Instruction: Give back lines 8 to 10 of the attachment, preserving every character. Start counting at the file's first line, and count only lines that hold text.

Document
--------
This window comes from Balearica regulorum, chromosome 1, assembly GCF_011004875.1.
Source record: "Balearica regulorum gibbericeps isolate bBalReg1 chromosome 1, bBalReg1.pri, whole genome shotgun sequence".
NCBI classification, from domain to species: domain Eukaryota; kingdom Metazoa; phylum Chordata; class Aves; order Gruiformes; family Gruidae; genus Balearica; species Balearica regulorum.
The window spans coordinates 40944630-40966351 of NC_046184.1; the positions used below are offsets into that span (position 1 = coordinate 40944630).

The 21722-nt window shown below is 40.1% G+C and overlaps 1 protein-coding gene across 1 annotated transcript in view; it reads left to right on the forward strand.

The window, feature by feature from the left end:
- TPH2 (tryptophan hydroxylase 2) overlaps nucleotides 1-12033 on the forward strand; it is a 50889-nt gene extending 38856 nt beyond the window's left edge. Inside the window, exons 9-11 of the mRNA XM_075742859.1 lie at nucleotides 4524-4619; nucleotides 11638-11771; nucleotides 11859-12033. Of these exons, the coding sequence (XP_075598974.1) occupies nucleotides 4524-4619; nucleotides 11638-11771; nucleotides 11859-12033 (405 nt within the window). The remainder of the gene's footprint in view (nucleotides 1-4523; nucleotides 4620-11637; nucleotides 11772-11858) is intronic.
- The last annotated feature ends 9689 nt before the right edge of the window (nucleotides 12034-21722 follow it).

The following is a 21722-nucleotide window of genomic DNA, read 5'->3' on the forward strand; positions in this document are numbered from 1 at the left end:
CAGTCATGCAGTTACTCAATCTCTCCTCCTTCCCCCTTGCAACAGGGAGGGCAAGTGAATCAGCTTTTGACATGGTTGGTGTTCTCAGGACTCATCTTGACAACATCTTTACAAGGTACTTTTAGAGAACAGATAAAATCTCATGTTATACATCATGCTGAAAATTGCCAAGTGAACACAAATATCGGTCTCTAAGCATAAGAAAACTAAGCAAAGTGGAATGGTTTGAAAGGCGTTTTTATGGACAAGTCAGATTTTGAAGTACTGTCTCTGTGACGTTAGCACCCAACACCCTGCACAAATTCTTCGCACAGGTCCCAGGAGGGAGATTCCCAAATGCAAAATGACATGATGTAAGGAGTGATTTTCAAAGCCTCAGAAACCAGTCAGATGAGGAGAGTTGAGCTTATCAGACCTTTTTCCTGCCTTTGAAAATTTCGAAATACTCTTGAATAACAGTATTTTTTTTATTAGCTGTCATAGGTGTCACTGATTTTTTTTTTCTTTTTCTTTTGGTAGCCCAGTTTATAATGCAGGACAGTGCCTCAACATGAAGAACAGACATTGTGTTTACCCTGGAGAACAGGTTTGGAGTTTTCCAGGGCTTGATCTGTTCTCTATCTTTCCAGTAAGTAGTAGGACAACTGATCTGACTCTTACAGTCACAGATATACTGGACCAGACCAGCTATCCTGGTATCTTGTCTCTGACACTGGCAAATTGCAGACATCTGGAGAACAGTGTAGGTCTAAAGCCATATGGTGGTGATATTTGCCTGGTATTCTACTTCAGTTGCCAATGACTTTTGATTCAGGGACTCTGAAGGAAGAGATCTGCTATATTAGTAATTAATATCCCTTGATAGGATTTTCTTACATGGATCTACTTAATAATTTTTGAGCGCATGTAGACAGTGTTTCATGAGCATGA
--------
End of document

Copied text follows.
- The last annotated feature ends 9689 nt before the right edge of the window (nucleotides 12034-21722 follow it).

The following is a 21722-nucleotide window of genomic DNA, read 5'->3' on the forward strand; positions in this document are numbered from 1 at the left end:
CAGTCATGCAGTTACTCAATCTCTCCTCCTTCCCCCTTGCAACAGGGAGGGCAAGTGAATCAGCTTTTGACATGGTTGGTGTTCTCAGGACTCATCTTGACAACATCTTTACAAGGTACTTTTAGAGAACAGATAAAATCTCATGTTATACATCATGCTGAAAATTGCCAAGTGAACACAAATATCGGTCTCTAAGCATAAGAAAACTAAGCAAAGTGGAATGGTTTGAAAGGCGTTTTTATGGACAAGTCAGATTTTGAAGTACTGTCTCTGTGACGTTAGCACCCAACACCCTGCACAAATTCTTCGCACAGGTCCCAGGAGGGAGATTCCCAAATGCAAAATGACATGATGTAAGGAGTGATTTTCAAAGCCTCAGAAACCAGTCAGATGAGGAGAGTTGAGCTTATCAGACCTTTTTCCTGCCTTTGAAAATTTCGAAATACTCTTGAATAACAGTATTTTTTTTATTAGCTGTCATAGGTGTCACTGATTTTTTTTTTCTTTTTCTTTTGGTAGCCCAGTTTATAATGCAGGACAGTGCCTCAACATGAAGAACAGACATTGTGTTTACCCTGGAGAACAGGTTTGGAGTTTTCCAGGGCTTGATCTGTTCTCTATCTTTCCAGTAAGTAGTAGGACAACTGATCTGACTCTTACAGTCACAGATATACTGGACCAGACCAGCTATCCTGGTATCTTGTCTCTGACACTGGCAAATTGCAGACATCTGGAGAACAGTGTAGGTCTAAAGCCATATGGTGGTGATATTTGCCTGGTATTCTACTTCAGTTGCCAATGACTTTTGATTCAGGGACTCTGAAGGAAGAGATCTGCTATATTAGTAATTAATATCCCTTGATAGGATTTTCTTACATGGATCTACTTAATAATTTTTGAGCGCATGTAGACAGTGTTTCATGAGCATGA